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dc.contributor.authorSi, Longlong
dc.contributor.authorBai, Haiqing
dc.contributor.authorRodas, Melissa
dc.contributor.authorCao, Wuji
dc.contributor.authorOh, Crystal Yuri
dc.contributor.authorJiang, Amanda
dc.contributor.authorMoller, Rasmus
dc.contributor.authorHoagland, Daisy
dc.contributor.authorOishi, Kohei
dc.contributor.authorHoriuchi, Shu
dc.contributor.authorUhl, Skyler
dc.contributor.authorBlanco-Melo, Daniel
dc.contributor.authorAlbrecht, Randy A
dc.contributor.authorLiu, Wen-Chun
dc.contributor.authorJordan, Tristan
dc.contributor.authorNilsson-Payant, Benjamin E
dc.contributor.authorGolynker, Ilona
dc.contributor.authorFrere, Justin
dc.contributor.authorLogue, James
dc.contributor.authorHaupt, Robert
dc.contributor.authorMcGrath, Marisa
dc.contributor.authorWeston, Stuart
dc.contributor.authorZhang, Tian
dc.contributor.authorPlebani, Roberto
dc.contributor.authorSoong, Mercy
dc.contributor.authorNurani, Atiq
dc.contributor.authorKim, Seong Min
dc.contributor.authorZhu, Danni Y
dc.contributor.authorBenam, Kambez H
dc.contributor.authorGoyal, Girija
dc.contributor.authorGilpin, Sarah E
dc.contributor.authorPrantil-Baun, Rachelle
dc.contributor.authorGygi, Steven P
dc.contributor.authorPowers, Rani K
dc.contributor.authorCarlson, Kenneth E
dc.contributor.authorFrieman, Matthew
dc.contributor.authortenOever, Benjamin R
dc.contributor.authorIngber, Donald E
dc.date.accessioned2021-05-17T15:16:30Z
dc.date.available2021-05-17T15:16:30Z
dc.date.issued2021-05-03
dc.identifier.urihttp://hdl.handle.net/10713/15665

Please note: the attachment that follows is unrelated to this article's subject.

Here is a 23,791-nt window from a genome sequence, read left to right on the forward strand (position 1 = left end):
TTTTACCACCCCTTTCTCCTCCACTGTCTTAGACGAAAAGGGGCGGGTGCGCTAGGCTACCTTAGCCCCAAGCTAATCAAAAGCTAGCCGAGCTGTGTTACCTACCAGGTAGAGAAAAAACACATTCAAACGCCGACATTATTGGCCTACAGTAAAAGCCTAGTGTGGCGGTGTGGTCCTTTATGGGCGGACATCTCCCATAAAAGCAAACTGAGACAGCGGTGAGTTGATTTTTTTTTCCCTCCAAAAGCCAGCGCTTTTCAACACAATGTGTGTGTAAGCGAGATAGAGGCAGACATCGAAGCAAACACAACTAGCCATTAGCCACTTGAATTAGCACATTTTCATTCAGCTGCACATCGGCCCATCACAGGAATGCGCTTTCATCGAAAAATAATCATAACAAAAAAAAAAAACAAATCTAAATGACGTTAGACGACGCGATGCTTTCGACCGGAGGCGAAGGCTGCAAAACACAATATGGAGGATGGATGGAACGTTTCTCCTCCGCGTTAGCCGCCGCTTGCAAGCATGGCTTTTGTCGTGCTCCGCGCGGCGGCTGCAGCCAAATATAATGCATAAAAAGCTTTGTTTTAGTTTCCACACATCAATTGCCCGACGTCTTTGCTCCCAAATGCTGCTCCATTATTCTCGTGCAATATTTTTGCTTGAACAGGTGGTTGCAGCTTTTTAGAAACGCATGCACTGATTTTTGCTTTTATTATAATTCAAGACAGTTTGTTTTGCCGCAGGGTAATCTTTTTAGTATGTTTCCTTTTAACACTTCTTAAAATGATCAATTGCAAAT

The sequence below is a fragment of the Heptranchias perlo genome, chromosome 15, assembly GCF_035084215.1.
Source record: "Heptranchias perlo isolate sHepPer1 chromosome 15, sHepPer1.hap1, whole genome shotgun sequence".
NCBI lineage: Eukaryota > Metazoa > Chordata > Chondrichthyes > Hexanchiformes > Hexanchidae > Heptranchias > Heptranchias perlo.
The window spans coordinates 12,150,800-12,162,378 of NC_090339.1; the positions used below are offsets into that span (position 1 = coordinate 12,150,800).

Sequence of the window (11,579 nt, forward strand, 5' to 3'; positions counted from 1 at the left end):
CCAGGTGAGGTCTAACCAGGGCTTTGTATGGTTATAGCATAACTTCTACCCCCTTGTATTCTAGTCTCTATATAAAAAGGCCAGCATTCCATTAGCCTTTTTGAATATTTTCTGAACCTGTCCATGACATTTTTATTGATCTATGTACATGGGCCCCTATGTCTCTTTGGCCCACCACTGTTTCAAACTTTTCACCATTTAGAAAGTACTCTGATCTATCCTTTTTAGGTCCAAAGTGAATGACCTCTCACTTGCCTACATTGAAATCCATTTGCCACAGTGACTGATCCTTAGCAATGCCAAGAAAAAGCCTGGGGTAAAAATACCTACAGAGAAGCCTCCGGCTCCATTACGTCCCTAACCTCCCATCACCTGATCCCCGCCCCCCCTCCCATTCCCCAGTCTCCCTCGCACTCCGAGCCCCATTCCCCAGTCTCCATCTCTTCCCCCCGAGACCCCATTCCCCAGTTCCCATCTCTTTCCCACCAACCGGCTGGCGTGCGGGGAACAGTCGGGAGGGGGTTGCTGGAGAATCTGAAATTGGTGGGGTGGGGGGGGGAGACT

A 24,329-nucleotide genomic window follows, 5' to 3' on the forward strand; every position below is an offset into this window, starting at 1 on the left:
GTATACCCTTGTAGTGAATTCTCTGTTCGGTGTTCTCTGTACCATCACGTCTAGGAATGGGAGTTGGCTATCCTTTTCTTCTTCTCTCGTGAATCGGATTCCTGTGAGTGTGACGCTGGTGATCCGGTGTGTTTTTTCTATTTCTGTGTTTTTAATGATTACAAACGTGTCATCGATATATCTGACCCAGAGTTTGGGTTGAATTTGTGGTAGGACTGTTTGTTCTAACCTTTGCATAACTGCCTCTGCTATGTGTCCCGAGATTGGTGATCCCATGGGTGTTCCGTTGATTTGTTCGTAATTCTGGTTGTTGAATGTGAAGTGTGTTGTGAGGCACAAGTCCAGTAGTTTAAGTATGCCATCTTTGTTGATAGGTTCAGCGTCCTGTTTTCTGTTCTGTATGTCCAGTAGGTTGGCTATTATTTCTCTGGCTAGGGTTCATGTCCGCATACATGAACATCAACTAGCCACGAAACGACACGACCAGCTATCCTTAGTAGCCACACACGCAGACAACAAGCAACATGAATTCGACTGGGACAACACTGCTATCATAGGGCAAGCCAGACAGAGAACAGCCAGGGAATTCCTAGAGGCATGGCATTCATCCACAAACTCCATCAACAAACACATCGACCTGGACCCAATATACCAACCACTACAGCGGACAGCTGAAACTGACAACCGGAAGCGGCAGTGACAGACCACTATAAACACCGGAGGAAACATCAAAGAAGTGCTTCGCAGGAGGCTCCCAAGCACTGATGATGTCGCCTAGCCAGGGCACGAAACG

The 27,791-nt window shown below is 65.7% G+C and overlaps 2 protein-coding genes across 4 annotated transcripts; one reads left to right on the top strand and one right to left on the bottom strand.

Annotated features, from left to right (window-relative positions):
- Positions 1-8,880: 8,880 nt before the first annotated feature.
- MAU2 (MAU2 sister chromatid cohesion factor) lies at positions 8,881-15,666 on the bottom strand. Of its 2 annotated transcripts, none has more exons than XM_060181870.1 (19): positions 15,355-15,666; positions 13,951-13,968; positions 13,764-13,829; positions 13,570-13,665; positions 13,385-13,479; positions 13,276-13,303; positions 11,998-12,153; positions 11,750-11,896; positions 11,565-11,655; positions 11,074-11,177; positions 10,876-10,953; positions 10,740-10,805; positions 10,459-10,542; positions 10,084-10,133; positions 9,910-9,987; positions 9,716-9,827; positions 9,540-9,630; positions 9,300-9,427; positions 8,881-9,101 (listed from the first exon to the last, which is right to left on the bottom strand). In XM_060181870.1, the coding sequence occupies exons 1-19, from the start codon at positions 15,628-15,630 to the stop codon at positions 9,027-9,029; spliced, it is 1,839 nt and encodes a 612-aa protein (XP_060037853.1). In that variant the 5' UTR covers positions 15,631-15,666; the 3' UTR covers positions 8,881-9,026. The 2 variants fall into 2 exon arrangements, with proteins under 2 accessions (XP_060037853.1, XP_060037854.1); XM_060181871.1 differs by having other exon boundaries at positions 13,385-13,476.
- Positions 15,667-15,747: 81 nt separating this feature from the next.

dc.description.abstractThe rapid repurposing of antivirals is particularly pressing during pandemics. However, rapid assays for assessing candidate drugs typically involve in vitro screens and cell lines that do not recapitulate human physiology at the tissue and organ levels. Here we show that a microfluidic bronchial-airway-on-a-chip lined by highly differentiated human bronchial-airway epithelium and pulmonary endothelium can model viral infection, strain-dependent virulence, cytokine production and the recruitment of circulating immune cells. In airway chips infected with influenza A, the co-administration of nafamostat with oseltamivir doubled the treatment-time window for oseltamivir. In chips infected with pseudotyped severe acute respiratory syndrome coronavirus 2 (SARS-CoV-2), clinically relevant doses of the antimalarial drug amodiaquine inhibited infection but clinical doses of hydroxychloroquine and other antiviral drugs that inhibit the entry of pseudotyped SARS-CoV-2 in cell lines under static conditions did not. We also show that amodiaquine showed substantial prophylactic and therapeutic activities in hamsters challenged with native SARS-CoV-2. The human airway-on-a-chip may accelerate the identification of therapeutics and prophylactics with repurposing potential.en_US
dc.description.urihttps://doi.org/10.1038/s41551-021-00718-9en_US
dc.language.isoenen_US
dc.publisherSpringer Natureen_US
dc.relation.ispartofNature Biomedical Engineeringen_US
dc.subjecthuman airway-on-a-chipen_US
dc.subject.meshAntiviral Agentsen_US
dc.subject.meshDrug Repositioning--methodsen_US
dc.titleA human-airway-on-a-chip for the rapid identification of candidate antiviral therapeutics and prophylacticsen_US
dc.typeArticleen_US
dc.identifier.doi10.1038/s41551-021-00718-9
dc.identifier.pmid33941899
dc.source.countryEngland


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